Muneeb: It’s a platform that runs on the rails of a motorbike network and the idea was to utilize bikes for taxi and delivery services because I had learned from my days at Daraz that payments and delivery is still a problem that needs to be solved. Initially, we were repeatedly told that our delivery business would work but not many believed that the motorbike ride-sharing model would be so successful, so we proved many wrong. Demand for motorbike ridesharing exceeded supply at onset and we realized very soon that in the ride-hailing industry, supply is harder to build than demand.

TJ: Tell us about the founding team and what was your first year at Bykea like?

Muneeb: We were four people in the founding team – Mannan with his software development background oversaw information technology, I assumed business operations and marketing, Ishaq, an actuary led analytics and finance and Rafiq led supply and logistics having led a leading courier company in the country. The first year we saw hockey stick growth but in the second year, we ran out of capital and just about at that time the major ride-hailing companies operating in Pakistan saw our success in the bike category and entered with a storm, trying to kill the competition with lower prices and higher subsidies. We were very lucky to hold the fort in the second year against the most well-funded startups and convinced investors that there was something very special we had built which prevented these giants from taking away the market share, ultimately leading to the Series A.

TJ: Which city is your major user base?

Muneeb: The majority of our business is in Karachi and Rawalpindi followed by Lahore where we need to spend more time to crack that market. In general, Rawalpindi and Islamabad area stronghold for Careem, Lahore for Uber and Karachi which is Pakistan’s biggest city is our stronghold. With 20 million people and 3 million motorbikes, Karachi is not a small market by any means and was our prime focus from the start.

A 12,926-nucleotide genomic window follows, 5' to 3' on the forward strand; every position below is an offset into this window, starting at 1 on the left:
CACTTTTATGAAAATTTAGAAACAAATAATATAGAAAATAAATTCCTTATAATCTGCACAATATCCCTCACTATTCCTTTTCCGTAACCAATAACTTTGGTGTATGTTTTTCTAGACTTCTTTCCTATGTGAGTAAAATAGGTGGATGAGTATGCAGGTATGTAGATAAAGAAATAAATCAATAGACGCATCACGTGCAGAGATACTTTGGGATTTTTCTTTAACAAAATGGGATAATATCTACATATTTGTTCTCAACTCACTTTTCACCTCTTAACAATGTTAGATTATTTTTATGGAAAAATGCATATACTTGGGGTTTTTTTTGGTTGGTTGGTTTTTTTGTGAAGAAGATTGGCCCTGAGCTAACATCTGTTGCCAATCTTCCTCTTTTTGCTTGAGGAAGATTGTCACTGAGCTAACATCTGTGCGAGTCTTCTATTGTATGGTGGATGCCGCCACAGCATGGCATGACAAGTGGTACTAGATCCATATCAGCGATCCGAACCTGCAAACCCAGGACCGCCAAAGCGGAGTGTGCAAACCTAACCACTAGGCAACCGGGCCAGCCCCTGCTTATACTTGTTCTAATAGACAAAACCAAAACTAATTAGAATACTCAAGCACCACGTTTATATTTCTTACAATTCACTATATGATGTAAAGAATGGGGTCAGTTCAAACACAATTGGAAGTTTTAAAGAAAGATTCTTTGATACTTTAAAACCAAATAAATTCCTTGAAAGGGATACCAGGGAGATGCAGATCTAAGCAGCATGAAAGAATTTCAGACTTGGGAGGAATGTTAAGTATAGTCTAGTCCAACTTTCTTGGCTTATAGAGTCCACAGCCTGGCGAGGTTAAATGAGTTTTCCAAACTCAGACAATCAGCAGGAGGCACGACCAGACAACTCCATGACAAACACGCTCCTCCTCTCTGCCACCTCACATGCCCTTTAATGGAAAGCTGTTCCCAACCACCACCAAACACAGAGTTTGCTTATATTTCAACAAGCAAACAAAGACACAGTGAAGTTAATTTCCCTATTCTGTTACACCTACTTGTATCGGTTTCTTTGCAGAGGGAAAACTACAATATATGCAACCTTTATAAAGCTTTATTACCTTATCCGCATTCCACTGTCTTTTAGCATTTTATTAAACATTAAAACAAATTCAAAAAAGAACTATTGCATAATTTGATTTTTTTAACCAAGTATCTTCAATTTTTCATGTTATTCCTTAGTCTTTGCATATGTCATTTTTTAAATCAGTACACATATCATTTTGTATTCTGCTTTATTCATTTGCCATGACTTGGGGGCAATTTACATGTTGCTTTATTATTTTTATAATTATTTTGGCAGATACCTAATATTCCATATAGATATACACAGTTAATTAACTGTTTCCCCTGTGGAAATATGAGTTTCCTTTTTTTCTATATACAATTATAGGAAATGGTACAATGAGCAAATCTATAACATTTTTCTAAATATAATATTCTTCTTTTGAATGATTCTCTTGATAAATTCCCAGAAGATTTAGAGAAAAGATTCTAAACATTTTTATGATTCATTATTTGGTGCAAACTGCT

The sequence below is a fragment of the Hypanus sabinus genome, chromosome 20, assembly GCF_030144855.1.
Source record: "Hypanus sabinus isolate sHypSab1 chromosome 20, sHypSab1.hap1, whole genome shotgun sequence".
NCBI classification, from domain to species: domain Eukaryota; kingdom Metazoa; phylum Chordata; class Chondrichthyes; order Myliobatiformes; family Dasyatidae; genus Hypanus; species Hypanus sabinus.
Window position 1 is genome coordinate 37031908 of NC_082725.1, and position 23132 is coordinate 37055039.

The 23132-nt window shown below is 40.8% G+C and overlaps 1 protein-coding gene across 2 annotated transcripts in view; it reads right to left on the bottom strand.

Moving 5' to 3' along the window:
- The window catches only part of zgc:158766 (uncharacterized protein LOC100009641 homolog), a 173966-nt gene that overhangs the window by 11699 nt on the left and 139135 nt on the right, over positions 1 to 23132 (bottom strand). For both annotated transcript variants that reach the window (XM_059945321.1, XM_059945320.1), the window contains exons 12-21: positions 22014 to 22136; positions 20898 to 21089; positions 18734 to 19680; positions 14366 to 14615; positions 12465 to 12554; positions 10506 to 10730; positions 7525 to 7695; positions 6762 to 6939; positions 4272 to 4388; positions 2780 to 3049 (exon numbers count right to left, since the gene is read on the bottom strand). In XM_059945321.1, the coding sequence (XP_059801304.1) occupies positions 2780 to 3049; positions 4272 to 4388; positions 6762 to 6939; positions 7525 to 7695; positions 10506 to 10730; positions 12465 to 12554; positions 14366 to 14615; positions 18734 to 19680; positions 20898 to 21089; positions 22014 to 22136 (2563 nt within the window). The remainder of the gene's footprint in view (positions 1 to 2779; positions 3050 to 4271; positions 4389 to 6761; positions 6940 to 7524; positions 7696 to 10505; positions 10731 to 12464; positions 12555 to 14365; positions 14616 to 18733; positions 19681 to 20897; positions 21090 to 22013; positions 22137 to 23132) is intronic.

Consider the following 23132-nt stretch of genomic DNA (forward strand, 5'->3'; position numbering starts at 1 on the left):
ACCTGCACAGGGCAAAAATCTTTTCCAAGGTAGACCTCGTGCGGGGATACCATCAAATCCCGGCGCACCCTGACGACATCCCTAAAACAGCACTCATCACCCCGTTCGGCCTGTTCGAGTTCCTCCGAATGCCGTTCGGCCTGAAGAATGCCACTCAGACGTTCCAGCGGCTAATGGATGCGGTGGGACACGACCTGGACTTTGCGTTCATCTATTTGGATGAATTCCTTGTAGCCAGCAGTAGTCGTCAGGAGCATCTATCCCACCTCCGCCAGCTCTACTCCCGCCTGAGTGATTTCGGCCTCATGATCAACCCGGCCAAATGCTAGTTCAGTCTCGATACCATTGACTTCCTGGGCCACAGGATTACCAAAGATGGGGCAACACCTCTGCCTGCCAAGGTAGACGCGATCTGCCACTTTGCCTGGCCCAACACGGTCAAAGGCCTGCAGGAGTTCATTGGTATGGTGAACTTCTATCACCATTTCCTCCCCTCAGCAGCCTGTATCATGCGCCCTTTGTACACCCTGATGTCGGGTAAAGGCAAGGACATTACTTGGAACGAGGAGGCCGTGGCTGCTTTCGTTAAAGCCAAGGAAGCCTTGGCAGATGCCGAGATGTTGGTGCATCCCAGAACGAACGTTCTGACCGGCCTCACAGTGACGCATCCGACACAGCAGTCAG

TJ: How is the bike sharing business different from the car-sharing business?

Muneeb: Car sharing businesses are very expensive to operate; you are not only paying the driver’s labor cost but also have to factor in the asset cost of the car and in comparison, a motorbike’s asset cost is very low. You will see that due to the recent acquisition of a ride-hailing company, fare prices would go up for customers to reach profitability because they are currently kept low to penetrate new markets like Pakistan. In a country like ours, the real opportunity lies in motorbikes where fares can be kept low while still churning out profits.

Bykea

TJ: You have recently raised a Series A funding round. What are your plans with the funding?

Muneeb: We see bike ride-sharing as a local play and not an international play so the main challenge in our market is true localization. Of the 220 million people here, less than 20 million can search or type in English on a smartphone. In the longer run, our product which is catalogue based while being completely in Urdu and doesn’t make a user type to search anything, have a better chance of addressing the breadth of Pakistan’s population. Snapp, an Iranian ride-hailing company, does more rides in Iran alone than Careem does in the entire Middle East because keyboard literacy is very high in Iran and everyone can type and search in their own language.

In-city logistics is another segment where we are strong and will soon expand into B2B services. We might also add other vehicles like a microvan or pickup truck to it later.

Also, in a country where no more than 5% of the population (at a unique level) is banked, payments and logistics go hand in hand and this is the reason why we are one of the largest cash-on-delivery logistics players in Pakistan. We feel there is tremendous opportunity to convert cash to digital – at first and last mile level for consumers and businesses. Rest assured, we will make a big play in this space very soon.

TJ: Which startups you think have truly reached the Pakistani population?

Muneeb: Easypaisa money transfer at a retail shop, not the app, has done a great job in reaching the lower middle class in Pakistan and their valuation speaks for itself.